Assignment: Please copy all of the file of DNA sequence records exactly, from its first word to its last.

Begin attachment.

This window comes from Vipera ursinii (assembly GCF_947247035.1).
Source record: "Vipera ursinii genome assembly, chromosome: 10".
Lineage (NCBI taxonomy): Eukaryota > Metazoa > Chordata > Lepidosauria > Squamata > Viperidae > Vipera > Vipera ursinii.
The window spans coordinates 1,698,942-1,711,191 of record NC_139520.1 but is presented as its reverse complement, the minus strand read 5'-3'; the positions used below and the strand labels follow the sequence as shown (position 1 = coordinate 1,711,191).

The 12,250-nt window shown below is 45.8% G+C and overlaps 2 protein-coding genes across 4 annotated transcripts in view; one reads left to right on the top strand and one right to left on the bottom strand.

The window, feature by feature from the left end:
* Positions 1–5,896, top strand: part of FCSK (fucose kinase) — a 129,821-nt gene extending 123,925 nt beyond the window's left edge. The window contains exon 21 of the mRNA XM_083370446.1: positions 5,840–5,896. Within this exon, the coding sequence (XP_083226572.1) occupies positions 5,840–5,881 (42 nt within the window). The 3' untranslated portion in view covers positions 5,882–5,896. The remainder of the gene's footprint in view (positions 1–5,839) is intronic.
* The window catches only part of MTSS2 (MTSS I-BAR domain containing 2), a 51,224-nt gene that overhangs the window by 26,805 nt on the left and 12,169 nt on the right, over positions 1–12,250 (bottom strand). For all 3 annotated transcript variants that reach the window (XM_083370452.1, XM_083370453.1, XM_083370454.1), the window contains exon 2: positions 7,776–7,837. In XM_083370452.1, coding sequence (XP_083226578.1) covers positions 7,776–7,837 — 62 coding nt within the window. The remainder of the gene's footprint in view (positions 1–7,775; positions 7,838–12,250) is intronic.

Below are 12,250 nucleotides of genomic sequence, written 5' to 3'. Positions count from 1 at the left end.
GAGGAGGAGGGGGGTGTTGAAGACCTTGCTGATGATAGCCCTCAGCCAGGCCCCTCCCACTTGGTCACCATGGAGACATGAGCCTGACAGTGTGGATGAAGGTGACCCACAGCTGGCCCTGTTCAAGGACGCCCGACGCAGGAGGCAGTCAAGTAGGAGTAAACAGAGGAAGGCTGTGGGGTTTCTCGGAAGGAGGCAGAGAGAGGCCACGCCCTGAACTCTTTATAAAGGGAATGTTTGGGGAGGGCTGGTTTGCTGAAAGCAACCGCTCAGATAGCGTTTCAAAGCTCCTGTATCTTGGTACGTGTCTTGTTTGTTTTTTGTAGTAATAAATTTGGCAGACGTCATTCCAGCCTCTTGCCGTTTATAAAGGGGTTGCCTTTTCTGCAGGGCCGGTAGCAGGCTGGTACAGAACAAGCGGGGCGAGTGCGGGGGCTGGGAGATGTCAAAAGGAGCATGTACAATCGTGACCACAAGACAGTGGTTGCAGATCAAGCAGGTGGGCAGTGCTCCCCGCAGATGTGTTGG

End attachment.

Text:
This window comes from Vipera ursinii (assembly GCF_947247035.1).
Source record: "Vipera ursinii genome assembly, chromosome: 10".
Lineage (NCBI taxonomy): Eukaryota > Metazoa > Chordata > Lepidosauria > Squamata > Viperidae > Vipera > Vipera ursinii.
The window spans coordinates 1,698,942-1,711,191 of record NC_139520.1 but is presented as its reverse complement, the minus strand read 5'-3'; the positions used below and the strand labels follow the sequence as shown (position 1 = coordinate 1,711,191).

The 12,250-nt window shown below is 45.8% G+C and overlaps 2 protein-coding genes across 4 annotated transcripts in view; one reads left to right on the top strand and one right to left on the bottom strand.

The window, feature by feature from the left end:
* Positions 1–5,896, top strand: part of FCSK (fucose kinase) — a 129,821-nt gene extending 123,925 nt beyond the window's left edge. The window contains exon 21 of the mRNA XM_083370446.1: positions 5,840–5,896. Within this exon, the coding sequence (XP_083226572.1) occupies positions 5,840–5,881 (42 nt within the window). The 3' untranslated portion in view covers positions 5,882–5,896. The remainder of the gene's footprint in view (positions 1–5,839) is intronic.
* The window catches only part of MTSS2 (MTSS I-BAR domain containing 2), a 51,224-nt gene that overhangs the window by 26,805 nt on the left and 12,169 nt on the right, over positions 1–12,250 (bottom strand). For all 3 annotated transcript variants that reach the window (XM_083370452.1, XM_083370453.1, XM_083370454.1), the window contains exon 2: positions 7,776–7,837. In XM_083370452.1, coding sequence (XP_083226578.1) covers positions 7,776–7,837 — 62 coding nt within the window. The remainder of the gene's footprint in view (positions 1–7,775; positions 7,838–12,250) is intronic.

Below are 12,250 nucleotides of genomic sequence, written 5' to 3'. Positions count from 1 at the left end.
GAGGAGGAGGGGGGTGTTGAAGACCTTGCTGATGATAGCCCTCAGCCAGGCCCCTCCCACTTGGTCACCATGGAGACATGAGCCTGACAGTGTGGATGAAGGTGACCCACAGCTGGCCCTGTTCAAGGACGCCCGACGCAGGAGGCAGTCAAGTAGGAGTAAACAGAGGAAGGCTGTGGGGTTTCTCGGAAGGAGGCAGAGAGAGGCCACGCCCTGAACTCTTTATAAAGGGAATGTTTGGGGAGGGCTGGTTTGCTGAAAGCAACCGCTCAGATAGCGTTTCAAAGCTCCTGTATCTTGGTACGTGTCTTGTTTGTTTTTTGTAGTAATAAATTTGGCAGACGTCATTCCAGCCTCTTGCCGTTTATAAAGGGGTTGCCTTTTCTGCAGGGCCGGTAGCAGGCTGGTACAGAACAAGCGGGGCGAGTGCGGGGGCTGGGAGATGTCAAAAGGAGCATGTACAATCGTGACCACAAGACAGTGGTTGCAGATCAAGCAGGTGGGCAGTGCTCCCCGCAGATGTGTTGG